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NJTESOL/NJBE Participates in TESOL
Advocacy Day 2011

By Gail Verdi

Gail with colleagues on Advocacy Day Gail Verdi, Rosalinda Barrera (USDOE Director of Office of English Language Acquisition), Judith O'Loughlin (CA), and Anne Shoemaker (DE)

On June 6-7, 2011, I participated in TESOL Advocacy Day 2011 in Washington, DC as a delegate for NJTESOL/NJBE.  I was fortunate to have the opportunity to join over forty other TESOL members representing over 25 U.S. based affiliates for a transformational experience. I want to thank NJTESOL/NJBE for trusting me with this responsibility because I was able to learn in real time how citizens take action through our democratic processes. This year was the sixth consecutive year for TESOL Advocacy Day, and the organization utilized a new format that featured a full a day of issue briefings and activities around education legislation and advocacy, followed by a full day of visits to Congressional offices on Capitol Hill. The goals of Advocacy Day were not only to lobby on key issues for TESOL, but also to provide an interactive learning experience for affiliate representatives on elements of advocacy. By the end of the event, TESOL members had visited the offices of more than 100 Representatives and Senators.

Advocacy Day Group Photo Advocacy Day participants

Responding to recent action in Congress and from the White House, TESOL Advocacy Day 2011 was focused on the reauthorization of the Elementary and Secondary Education Act (ESEA), currently revised as No Child Left Behind (NCLB). TESOL Advocacy Day events commenced on June 6th with a welcome from TESOL Past President Brock Brady, and a welcome from TESOL Executive Director Rosa Aronson. The event was led by John Segota, Director of Advocacy, Standards, and Professional Relations, and Ellen Fern of Washington Partners, LLC, TESOL’s legislative consultants. The first day featured a briefing from Congressional staff to present the “view from the Capitol Hill” on ESEA reauthorization and the key issues under debate, as well as a similar briefing with representatives from the National Education Association, and the National Association of Secondary School Principals. In addition, Dr. Rosalinda Barrera, Assistant Deputy Secretary and Director of the Office of English Language Acquisition (OELA) at the US Department of Education, provided an update from OELA and discussed the Obama Administration’s proposal for reauthorizing ESEA.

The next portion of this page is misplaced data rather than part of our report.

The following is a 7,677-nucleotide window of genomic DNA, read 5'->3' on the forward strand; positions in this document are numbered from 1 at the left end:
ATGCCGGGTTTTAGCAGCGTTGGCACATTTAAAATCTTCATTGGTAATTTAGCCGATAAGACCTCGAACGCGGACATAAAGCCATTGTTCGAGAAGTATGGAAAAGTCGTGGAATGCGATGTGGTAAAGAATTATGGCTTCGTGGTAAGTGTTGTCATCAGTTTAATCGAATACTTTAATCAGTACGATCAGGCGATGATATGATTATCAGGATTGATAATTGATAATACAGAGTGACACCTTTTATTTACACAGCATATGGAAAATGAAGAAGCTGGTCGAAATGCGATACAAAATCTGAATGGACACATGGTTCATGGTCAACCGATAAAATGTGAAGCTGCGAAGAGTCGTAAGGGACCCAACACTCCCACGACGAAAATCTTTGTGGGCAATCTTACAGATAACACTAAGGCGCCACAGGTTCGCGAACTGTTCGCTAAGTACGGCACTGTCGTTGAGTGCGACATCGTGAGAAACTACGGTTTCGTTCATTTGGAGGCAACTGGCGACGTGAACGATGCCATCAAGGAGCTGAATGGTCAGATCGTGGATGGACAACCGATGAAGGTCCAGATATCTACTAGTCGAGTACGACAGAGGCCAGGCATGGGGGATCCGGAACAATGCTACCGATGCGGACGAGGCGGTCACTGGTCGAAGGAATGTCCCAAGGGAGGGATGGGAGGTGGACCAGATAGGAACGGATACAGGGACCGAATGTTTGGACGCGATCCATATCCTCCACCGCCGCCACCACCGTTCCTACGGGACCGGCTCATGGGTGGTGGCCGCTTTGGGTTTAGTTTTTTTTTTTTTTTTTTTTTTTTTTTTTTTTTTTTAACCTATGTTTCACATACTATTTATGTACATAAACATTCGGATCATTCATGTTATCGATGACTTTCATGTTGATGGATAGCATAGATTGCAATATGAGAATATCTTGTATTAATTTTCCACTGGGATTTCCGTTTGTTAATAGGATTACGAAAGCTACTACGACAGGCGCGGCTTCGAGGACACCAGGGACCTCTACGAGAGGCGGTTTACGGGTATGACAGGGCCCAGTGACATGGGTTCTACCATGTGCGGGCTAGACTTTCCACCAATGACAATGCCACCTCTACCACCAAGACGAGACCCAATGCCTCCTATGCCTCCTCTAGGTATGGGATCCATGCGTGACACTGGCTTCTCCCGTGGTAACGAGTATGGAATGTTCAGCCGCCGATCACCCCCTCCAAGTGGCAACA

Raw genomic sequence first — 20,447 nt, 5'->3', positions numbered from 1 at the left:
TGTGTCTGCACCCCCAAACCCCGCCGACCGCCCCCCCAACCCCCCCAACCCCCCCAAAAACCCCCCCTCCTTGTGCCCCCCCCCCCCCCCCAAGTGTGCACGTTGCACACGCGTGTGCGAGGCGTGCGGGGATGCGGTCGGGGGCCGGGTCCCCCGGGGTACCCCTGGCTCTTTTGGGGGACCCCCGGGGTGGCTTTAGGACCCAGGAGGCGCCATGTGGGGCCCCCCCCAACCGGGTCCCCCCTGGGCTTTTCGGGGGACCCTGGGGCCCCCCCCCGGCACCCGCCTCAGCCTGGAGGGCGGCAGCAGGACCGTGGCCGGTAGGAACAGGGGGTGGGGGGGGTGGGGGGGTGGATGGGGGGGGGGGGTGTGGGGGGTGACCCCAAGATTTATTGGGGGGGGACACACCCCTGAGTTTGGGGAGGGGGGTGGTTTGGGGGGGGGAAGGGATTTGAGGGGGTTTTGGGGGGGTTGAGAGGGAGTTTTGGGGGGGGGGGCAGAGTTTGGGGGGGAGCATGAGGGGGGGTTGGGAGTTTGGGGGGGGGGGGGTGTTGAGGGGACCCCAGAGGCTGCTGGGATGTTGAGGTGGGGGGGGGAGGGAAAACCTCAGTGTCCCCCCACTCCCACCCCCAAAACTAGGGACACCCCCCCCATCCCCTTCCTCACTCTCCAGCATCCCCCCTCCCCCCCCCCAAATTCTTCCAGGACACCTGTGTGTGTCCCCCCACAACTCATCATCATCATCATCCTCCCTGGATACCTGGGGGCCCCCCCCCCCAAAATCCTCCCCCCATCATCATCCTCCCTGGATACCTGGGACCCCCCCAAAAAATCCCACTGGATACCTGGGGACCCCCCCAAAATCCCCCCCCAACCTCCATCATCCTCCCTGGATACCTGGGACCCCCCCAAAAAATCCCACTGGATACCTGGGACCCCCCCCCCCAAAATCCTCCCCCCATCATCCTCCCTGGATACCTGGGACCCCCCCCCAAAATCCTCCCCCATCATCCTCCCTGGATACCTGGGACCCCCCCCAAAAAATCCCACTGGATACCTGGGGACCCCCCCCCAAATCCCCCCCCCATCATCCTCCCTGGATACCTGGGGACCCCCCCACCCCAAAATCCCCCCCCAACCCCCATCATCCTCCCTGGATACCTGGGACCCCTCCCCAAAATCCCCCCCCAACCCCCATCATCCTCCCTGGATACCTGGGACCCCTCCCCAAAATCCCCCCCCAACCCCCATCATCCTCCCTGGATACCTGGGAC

Following these briefings, a series of activities were held to review aspects of the legislative process as well as how to prepare for meetings with members of Congress. Participants had the opportunity to role play as members of Congress in a mock hearing to discuss a piece of legislation, as well to have a mock debate on the floor of Congress to try and pass legislation. Participants were also provided key information to prepare for their meetings and were given the opportunity to plan for their meetings. The purpose of these briefings and activities was to help the participants practice and prepare for their meeting on Capitol Hill that afternoon.